Science

Build a Better Mouse

Of mice, men, and aging.

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Forget the X Prize. What's so great about sending a couple of people 100 kilometers up in the sky? The Methuselah Mouse Prize has a more interesting goal: getting a mouse to have an unusually long and healthy life.

The prize is named after Methuselah—the longest-lived human being, according to the Bible, which says he survived 969 years. If scientists can reliably lengthen the lives of mice, prize organizers believe, they will be well on their way to finding out how to do the same thing for people. The underlying insight is that, since 99 percent of the 30,000 or so mouse genes have direct counterparts in humans, we are in one narrow sense just big mice.

The Methuselah Mouse Prize is chiefly the brainchild of Aubrey de Grey, a theoretical biogerontologist at Cambridge University. The Methuselah Foundation offers two prizes.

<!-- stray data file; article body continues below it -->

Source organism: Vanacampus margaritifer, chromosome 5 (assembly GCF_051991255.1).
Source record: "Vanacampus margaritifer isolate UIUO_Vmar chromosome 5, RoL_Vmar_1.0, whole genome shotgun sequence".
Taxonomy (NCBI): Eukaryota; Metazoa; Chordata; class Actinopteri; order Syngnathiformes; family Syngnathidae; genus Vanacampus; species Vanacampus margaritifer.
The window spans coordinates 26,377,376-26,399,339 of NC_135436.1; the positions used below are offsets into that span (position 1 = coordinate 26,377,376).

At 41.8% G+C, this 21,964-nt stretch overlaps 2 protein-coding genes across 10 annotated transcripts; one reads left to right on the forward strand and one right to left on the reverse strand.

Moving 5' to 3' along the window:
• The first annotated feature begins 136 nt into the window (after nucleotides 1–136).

One is the Postponement Prize, awarded whenever the world record life span for a mouse is exceeded. The second one is the Reversal Prize, awarded to researchers whose interventions keep a mature mouse alive significantly longer than expected. (The ordinary life span of a mouse is two to three years in a lab, even less in the wild.) Naturally, the Reversal Prize will be of particular interest to baby boomers.

The two prizes combined now stand at more than $62,000, and organizers hope to dramatically increase that amount through a donation drive. But the aim of the Methuselah Mouse Prize is not just to encourage scientists to get involved with anti-aging research; it's also a stunt aimed at capturing the public's imagination.

"I think it's great," says Christiaan Leeuwenburgh, director of the University of Florida's Biochemistry of Aging Laboratory. "It's going to get a lot of positive public attention for anti-aging research." De Grey believes people will demand more research into effective anti-aging treatments once they are convinced it is possible to significantly retard aging in a mammal.